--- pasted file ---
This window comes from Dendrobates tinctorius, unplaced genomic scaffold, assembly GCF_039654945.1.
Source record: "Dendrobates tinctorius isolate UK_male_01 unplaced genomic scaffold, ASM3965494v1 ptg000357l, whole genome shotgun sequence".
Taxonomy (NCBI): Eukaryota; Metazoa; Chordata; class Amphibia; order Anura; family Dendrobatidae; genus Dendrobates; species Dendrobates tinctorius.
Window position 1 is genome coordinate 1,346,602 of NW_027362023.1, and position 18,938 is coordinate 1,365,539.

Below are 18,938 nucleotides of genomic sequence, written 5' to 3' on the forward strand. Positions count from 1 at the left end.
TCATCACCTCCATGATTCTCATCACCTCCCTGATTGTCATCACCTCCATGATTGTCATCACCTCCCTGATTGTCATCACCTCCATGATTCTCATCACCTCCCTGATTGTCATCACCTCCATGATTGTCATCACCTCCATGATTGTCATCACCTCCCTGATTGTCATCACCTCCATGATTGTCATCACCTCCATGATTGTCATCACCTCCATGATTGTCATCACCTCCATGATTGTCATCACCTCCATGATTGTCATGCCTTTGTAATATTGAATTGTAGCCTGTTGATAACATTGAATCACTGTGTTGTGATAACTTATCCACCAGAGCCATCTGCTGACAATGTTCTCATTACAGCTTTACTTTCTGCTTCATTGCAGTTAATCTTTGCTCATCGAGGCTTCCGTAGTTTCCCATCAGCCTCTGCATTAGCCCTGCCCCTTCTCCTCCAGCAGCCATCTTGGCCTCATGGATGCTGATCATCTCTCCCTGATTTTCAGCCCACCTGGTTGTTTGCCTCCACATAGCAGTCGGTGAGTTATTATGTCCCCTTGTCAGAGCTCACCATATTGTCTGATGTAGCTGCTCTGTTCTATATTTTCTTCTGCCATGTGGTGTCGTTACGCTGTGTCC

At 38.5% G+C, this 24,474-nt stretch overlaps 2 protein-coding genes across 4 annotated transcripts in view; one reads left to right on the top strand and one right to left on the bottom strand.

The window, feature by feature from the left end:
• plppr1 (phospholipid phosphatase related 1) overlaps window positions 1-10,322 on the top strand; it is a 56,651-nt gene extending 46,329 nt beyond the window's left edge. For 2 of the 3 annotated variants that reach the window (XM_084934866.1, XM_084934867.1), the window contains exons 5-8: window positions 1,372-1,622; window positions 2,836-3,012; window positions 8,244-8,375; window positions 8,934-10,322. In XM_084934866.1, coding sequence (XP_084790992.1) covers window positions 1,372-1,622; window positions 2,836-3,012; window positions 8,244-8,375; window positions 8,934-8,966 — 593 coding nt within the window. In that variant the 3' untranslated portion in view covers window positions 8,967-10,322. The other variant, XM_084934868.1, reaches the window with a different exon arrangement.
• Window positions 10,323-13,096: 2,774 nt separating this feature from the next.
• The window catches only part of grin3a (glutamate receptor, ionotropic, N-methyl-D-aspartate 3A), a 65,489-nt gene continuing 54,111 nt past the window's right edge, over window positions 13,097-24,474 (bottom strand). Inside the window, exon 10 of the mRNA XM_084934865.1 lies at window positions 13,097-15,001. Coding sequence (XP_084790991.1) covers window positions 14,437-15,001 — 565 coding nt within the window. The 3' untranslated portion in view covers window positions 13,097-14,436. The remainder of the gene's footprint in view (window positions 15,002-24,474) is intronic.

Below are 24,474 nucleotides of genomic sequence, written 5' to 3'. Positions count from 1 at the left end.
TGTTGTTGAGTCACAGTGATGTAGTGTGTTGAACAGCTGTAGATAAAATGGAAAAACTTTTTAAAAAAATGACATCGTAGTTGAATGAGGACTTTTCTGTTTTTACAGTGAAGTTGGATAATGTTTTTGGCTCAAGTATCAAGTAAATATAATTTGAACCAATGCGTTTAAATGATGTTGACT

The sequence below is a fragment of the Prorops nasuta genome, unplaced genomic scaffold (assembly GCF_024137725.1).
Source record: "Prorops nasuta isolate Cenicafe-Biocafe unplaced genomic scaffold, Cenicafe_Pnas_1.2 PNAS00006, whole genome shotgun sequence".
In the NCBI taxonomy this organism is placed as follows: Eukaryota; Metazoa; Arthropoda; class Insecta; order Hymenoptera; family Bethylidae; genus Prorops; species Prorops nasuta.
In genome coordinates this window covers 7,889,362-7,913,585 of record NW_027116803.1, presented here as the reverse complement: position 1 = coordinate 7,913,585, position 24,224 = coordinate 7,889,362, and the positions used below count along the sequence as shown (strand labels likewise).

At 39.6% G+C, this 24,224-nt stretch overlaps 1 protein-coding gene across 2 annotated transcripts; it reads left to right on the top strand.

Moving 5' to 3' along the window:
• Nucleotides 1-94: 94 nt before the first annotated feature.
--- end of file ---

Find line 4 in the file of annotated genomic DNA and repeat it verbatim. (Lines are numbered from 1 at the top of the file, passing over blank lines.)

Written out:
Window position 1 is genome coordinate 1,346,602 of NW_027362023.1, and position 18,938 is coordinate 1,365,539.